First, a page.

Exiting the pits for the first session of the day in a freshly prepared track car is one of the most anticipated and exciting moments for any track driver.
Often though, fresh preparation means new components and first thing in the morning means damp or drying circuit.
One of the biggest problems you might face in this scenario is brand new tyres with brand new brakes.
Executed incorrectly the procedure can be snatching, unpredictable and potentially catastrophic if you’re inexperienced, but with a bit of confidence and care it’s easy to get the car up to temperature, bedded in and ready for a proper session on the pace.
This article looks at the correct procedure to bed in your brakes.
Exiting the Pits
If you’re exiting the pits for the first time with brand new brakes, make sure you give yourself (and other cars) plenty of space. Look in your mirrors carefully as you’re running along the exit lane and if you can, allow other cars past you before you exit.
That’s not always possible but as much as you can, stay off the racing line and let other cars past you if it’s safe to do so, making yourself plenty of room.
Other drivers may not understand your behaviour so it’s best to avoid and let them by.
Rockingham’s pit lane exit should be taken with some caution as it’s a long curve. With new brakes and cold tyres, a wet circuit like this could really catch you by surprise!
As you’re on cold tyres and you have new brakes, you need to adjust your inputs to be sympathetic to a car that probably has limited grip. Watch this Driver’s University video on tyre warming which really highlights the importance of your inputs in that early phase.
First brake use – build some temperature
Test your brakes gently but well before a first corner! Drivers can neglect to do this only to find they have a long pedal with almost no braking power much too late. Check that mechanically, the pedal is responsive and your inputs are getting through.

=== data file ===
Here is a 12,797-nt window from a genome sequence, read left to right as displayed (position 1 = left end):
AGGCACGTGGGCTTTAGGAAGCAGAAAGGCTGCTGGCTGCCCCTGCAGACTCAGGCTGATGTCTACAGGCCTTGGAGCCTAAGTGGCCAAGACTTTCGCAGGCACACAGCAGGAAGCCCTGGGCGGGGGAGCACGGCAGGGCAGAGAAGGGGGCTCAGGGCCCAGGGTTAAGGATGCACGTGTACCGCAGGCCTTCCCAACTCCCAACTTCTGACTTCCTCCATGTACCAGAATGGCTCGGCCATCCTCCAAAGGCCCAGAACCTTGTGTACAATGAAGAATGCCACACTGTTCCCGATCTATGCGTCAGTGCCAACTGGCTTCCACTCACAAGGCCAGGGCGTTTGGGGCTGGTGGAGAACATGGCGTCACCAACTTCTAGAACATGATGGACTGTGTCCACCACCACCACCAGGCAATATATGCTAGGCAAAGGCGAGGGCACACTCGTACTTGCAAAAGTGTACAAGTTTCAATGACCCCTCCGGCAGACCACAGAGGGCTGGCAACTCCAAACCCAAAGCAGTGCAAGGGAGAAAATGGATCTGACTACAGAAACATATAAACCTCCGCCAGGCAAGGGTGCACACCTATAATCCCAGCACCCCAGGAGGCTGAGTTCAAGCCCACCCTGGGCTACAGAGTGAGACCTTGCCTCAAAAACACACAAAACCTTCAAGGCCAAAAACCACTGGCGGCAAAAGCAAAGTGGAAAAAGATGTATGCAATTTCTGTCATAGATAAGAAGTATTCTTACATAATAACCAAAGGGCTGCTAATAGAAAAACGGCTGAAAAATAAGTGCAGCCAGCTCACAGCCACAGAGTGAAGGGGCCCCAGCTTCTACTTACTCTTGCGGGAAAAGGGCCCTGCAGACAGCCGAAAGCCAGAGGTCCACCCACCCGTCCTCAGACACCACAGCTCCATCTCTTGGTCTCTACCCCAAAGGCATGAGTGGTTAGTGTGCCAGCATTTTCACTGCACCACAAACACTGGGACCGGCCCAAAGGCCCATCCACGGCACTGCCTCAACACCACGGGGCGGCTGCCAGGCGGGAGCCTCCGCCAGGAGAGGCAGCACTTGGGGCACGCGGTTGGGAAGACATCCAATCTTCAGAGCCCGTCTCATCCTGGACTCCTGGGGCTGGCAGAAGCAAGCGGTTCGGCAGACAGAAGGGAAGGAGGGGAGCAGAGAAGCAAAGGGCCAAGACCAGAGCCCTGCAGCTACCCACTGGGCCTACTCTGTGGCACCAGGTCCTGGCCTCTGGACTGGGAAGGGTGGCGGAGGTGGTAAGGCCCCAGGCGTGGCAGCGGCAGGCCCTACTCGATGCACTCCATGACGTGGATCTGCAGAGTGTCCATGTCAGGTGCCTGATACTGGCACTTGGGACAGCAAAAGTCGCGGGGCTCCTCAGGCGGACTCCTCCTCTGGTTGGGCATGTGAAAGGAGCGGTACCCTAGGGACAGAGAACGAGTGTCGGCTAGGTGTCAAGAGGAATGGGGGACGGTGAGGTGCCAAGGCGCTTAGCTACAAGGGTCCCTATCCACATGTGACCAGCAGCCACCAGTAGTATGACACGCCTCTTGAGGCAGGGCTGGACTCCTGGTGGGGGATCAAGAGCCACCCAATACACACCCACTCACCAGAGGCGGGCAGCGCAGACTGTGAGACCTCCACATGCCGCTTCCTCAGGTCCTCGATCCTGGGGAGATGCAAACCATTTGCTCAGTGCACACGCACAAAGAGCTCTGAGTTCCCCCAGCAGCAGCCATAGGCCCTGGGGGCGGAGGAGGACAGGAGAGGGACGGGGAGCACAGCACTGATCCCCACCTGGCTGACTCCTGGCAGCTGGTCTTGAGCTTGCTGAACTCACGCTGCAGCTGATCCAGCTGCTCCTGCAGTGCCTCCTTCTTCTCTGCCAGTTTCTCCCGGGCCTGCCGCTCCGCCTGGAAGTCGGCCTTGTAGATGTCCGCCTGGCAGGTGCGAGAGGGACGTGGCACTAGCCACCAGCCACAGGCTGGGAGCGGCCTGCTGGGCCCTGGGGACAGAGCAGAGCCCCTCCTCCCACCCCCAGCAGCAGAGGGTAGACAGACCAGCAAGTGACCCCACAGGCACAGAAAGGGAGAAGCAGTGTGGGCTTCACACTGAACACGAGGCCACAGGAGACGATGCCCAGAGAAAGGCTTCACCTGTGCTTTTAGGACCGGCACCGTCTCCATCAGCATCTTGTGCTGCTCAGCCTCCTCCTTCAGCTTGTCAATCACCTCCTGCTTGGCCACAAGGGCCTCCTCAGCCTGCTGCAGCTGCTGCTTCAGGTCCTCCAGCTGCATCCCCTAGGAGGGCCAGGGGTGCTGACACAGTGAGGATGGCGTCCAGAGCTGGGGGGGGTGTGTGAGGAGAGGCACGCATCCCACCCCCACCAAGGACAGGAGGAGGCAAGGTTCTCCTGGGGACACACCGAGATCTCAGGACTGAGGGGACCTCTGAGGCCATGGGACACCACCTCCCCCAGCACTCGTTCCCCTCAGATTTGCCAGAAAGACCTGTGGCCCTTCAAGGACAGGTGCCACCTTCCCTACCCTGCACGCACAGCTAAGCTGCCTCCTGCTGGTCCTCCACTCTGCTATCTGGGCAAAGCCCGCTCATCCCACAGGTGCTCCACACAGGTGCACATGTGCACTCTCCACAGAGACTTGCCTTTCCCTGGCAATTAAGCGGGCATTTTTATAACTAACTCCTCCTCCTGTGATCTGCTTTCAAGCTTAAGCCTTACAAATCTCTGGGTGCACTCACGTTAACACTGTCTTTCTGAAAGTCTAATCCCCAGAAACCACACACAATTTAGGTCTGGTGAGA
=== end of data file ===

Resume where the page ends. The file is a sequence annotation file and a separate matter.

Gain some initial speed. 40-60mph depending on the track car should suffice.
Gently apply your brakes just to build some temperature. Use light inputs initially, getting onto the pedal smoothly and only progressively increasing your maximum pressure after a few cycles.
Try to repeat this process 4 to 10 times, or until you can feel the brakes becoming more effective.
Remember, keep an awareness of any traffic coming up behind you! I use a straight to get the majority of this work done whenever I can.
This series of initial, gentle inputs prevents you from thermally shocking the brake discs and pads (the tell take hairline cracking on the surface of a disc is a sign they’ve been thermally shocked – it drastically reduces their service life).
Time to bed
Now the brakes have been carefully brought up to a good initial temperature it’s time to really get them bedded in.
We’re going to accelerate and brake, repeating the process 7 to 10 times depending on the car (heavier cars will put more temperature through the brake system more quickly).
Again, maintain an awareness of the cars around you and use a safe area of the circuit to execute this procedure.
Accelerate (as safely as you can) in a straight line, and get on the brake pedal with maximum pressure. Don’t just stamp on the pedal (you’ll lock your wheels which isn’t good) but do use close to your typical amount of brake pressure. Carry out a drastic reduction in speed but don’t stop!
Depending on your car choose a maximum speed of around 80mph, reducing that by 50 or 60% in the braking phase.
Immediately after you get off the brakes, accelerate again and repeat this procedure.
You may experience some fade in your brakes after the 7th or 8th near-stop, depending on the brake type and vehicle. You may smell the brakes too! This is normal and nothing to be concerned about.
At the end of the final stop cycle, cruise at a reasonable speed for a few minutes to cool the brakes down. Choose your speed so that you don’t need to use your brakes but use a speed that won’t cause too many problems for oncoming circuit traffic.
Once your brakes have cooled, you’ve completed your bedding in cycle.
You can now return to the pits to inspect your new installation.
if you inspect the surface of the discs, Zeckenhausen has this advice for what to look out for:
“After the break-in cycle, there should be a slight blue tint and a light grey film on each rotor face. The blue tint tells you the rotor has reached break-in temperature and the grey film is pad material starting to transfer onto the rotor face. This is what you are looking for. The best braking occurs when there is an even layer of of pad material deposited across the rotors. This minimises squealing, increases braking torque, and maximises pad and rotor life.”
You’re ready to go
In your next track session you should be able to bring the brakes up to temperature as you normally would – perhaps being a little more sympathetic than usual but still able to get to full pace within a few laps.
About the author
Richard Baxter is an amateur driver having run in Radicals, Funcup cars, Mazda MX5’s and Classic Formula Ford